While many designers are experts at completing a remodel in it’s entirely, reading their financial statements is more of a foreign task. We have offered our advice on what to look for your financials in order to gain a clearer view of your company’s financial health.
Profit & Loss Report:
Let’s start with the confusion of having one report with multiple names. Those in the industry tend to refer to this report as the P&L, which is short for profit and loss. Income Statement is another popular name used frequently and Revenue Statement, Operating Statement and Earning Statement are other names used for this report.
Formula for the Profit & Loss Report:
No matter what your accountant decides to call you P&L, one common formula is used to determine your Net Income or Loss.
Sales – Costs = Net Income or Loss
Sales: For interior designers using Ivy, we have created your mapping to reflect your different revenue categories. For managerial purposes, this allows
Costs: We created counter costs to match to the same income accounts mentioned above for interior designers using Ivy. Our Ivy interiors designers can compare the two numbers and truly gange where they are losing money. For example, shipping does not include markup so the income and the cost should match up relevantly close. The exception is if a designer waived the shipping for a client, then the costs will outweigh the income collected for shipping.
Gross Profit is the amount left after your total cost of goods sold is subtracted from your sales. A very useful metric for designers and included in your yearly financials from
Gross Profit Margin measures the financial health and business model of a design firm by determining as a percentage what is remaining once cost of goods sold are accounted for against your sales. Keep in mind that this metric does not include other business expenses.
Next on the Profit & Loss are all your other Business Costs categorized based on your business and accounting principles. Business costs should be reflective of your gross profit. For example, a designer with lower gross profit will typically have less business expenses than a design firm with a higher gross profit. The main reason for this is that your business costs will increase as your business grows and decrease if your business declines.
The last and most important calculation on the P&L is Net Income. Your Net Income includes all sales, cost of goods sold, business expenses and taxes if related to the business. Check out our blog on “How Designers Can Increase Net Profit in 2019”
Statement of Cash Flows:
The Statement of Cash Flows summarizes the cash entering and leaving the company. This report is not used as frequently as the P&L. Designers should review this report doubling checking for anything that looks out of the ordinary and report it to your bookkeeper to correct.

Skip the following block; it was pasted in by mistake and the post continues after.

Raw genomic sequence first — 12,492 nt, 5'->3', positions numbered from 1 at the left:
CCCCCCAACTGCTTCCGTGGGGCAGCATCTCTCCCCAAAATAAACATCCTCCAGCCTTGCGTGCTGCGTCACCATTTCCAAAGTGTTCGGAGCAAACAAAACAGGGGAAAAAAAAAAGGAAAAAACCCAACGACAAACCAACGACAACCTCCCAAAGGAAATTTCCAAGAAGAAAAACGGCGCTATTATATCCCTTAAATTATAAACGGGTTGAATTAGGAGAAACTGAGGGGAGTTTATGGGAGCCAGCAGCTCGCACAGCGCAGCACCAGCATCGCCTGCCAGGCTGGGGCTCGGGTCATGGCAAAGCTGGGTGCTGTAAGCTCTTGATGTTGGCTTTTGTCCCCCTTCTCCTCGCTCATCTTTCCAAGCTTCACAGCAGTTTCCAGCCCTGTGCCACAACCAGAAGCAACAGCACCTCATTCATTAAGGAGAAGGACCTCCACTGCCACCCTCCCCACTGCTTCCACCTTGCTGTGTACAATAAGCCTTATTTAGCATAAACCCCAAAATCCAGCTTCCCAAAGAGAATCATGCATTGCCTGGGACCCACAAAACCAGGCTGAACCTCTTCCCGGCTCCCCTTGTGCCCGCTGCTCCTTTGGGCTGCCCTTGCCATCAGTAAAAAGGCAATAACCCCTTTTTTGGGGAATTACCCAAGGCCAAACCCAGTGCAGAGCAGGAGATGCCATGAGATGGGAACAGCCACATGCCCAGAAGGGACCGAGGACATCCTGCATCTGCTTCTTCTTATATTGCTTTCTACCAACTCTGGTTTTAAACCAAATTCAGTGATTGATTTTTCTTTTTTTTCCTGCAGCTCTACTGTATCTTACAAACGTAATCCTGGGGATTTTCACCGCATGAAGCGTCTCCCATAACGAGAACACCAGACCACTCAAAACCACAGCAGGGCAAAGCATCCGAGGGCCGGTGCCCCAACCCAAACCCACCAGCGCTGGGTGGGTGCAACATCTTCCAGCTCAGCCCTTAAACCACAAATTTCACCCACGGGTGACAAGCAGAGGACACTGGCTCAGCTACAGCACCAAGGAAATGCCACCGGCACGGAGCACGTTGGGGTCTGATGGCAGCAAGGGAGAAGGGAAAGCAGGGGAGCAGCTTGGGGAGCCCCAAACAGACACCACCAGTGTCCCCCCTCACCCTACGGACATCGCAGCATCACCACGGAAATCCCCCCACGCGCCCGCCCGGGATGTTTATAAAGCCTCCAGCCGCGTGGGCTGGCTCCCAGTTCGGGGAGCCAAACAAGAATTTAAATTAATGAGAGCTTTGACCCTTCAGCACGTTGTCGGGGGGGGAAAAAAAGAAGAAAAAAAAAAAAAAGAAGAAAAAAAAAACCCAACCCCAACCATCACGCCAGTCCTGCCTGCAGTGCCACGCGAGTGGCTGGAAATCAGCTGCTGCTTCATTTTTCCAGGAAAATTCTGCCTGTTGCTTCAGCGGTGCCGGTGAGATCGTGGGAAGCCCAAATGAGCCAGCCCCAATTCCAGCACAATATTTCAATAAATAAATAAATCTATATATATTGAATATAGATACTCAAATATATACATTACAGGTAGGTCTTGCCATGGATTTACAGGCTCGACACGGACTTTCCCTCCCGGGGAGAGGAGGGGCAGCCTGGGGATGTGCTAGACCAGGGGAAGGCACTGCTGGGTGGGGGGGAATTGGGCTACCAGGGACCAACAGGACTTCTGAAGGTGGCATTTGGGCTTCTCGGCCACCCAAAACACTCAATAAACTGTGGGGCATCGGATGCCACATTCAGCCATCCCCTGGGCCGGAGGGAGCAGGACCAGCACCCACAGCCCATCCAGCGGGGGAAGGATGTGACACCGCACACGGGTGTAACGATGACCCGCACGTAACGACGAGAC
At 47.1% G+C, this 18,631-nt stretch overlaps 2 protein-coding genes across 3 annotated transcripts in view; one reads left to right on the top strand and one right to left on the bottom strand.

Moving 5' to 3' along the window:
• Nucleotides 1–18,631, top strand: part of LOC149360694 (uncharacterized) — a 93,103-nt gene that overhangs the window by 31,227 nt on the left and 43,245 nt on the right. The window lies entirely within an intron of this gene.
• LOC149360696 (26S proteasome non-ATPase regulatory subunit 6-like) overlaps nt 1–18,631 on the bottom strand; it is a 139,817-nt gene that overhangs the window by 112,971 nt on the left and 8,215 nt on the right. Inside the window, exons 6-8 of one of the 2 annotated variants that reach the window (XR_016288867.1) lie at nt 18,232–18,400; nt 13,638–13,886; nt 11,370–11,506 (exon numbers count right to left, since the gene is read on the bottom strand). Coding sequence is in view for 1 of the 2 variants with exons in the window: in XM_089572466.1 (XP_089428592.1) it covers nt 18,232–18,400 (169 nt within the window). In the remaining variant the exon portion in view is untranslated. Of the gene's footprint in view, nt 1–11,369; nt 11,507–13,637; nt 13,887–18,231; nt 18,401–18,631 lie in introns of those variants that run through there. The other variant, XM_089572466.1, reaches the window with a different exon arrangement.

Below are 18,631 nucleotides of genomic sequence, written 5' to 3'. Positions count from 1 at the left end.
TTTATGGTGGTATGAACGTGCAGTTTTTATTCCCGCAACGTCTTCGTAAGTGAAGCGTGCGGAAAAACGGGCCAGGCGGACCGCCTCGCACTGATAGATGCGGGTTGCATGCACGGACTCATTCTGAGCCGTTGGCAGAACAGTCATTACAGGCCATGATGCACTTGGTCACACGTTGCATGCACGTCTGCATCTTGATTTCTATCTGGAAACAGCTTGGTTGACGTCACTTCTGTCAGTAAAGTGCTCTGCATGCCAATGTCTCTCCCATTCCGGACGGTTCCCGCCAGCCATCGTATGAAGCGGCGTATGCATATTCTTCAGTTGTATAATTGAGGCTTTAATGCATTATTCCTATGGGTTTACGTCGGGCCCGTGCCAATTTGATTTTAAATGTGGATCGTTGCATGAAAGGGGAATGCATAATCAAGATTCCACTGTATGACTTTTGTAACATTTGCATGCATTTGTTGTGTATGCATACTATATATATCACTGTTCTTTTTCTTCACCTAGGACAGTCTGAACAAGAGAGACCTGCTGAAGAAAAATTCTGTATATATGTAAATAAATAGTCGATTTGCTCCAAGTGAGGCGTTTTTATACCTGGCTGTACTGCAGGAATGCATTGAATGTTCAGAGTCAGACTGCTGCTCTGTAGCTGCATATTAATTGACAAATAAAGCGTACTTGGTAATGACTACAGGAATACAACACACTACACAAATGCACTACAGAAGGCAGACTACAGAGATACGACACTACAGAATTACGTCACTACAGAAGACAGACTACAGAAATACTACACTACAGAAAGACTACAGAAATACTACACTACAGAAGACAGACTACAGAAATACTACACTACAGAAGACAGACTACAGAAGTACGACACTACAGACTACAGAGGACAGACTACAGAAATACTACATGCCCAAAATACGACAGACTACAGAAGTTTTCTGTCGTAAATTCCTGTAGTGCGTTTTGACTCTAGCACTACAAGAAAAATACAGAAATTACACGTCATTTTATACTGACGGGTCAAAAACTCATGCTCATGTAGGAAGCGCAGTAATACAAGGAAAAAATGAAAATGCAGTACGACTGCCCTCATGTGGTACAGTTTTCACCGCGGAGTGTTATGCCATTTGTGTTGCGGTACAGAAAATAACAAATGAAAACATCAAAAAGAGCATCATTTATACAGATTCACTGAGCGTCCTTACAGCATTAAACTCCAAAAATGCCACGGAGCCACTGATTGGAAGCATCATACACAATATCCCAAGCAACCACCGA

If you new to the world of financial reporting, our advice is to focus on (in order of importance) the P&L and secondly the Balance Sheet. The Balance Sheet lists all your current assets, long term assets, current liabilities and long term liabilities along with owner’s contributions and equity.
Important Categories for Interior Designers on the Balance Sheet:
- Accounts Receivable – This amount should show what amount in invoices are still open or not collected. If the number is negative it could indicate any unapplied payments.
- Undeposited Funds – Retainers could be in this account along with any funds not yet matched to an invoice.
- Accounts Payable – Includes any open Bills and indicates what is still owed to vendors.
- Ivy Not Matching – We created this account as a suspense account where unmatched bill payments are moved to so they do not show up on the P&L Report. We can not stress enough how important it is to post the correct payment amount on all purchase orders to avoid a large balance to this account. Our newer clients tend to have a larger balance due to having a previous bookkeeper who was not familiar with the Ivy & QBO Integration.
- Sales Tax Due & Paid Tax: The amount due for your sales tax will show up on the balance sheet since it is a
- Equity are all designer’s investments to the company minus owner’s draws.
Tip: Look out for negative number on your balance sheet! While there are expectations, for the most part owner’s draws should be one of the only negative account balance on your balance sheet.
Cash vs. Accrual Accounting:
Refer to Marissa Mckinney’s Article for Ivy Magazine describing the difference between Accrual & Cash Account – Click here to read her article thru Ivy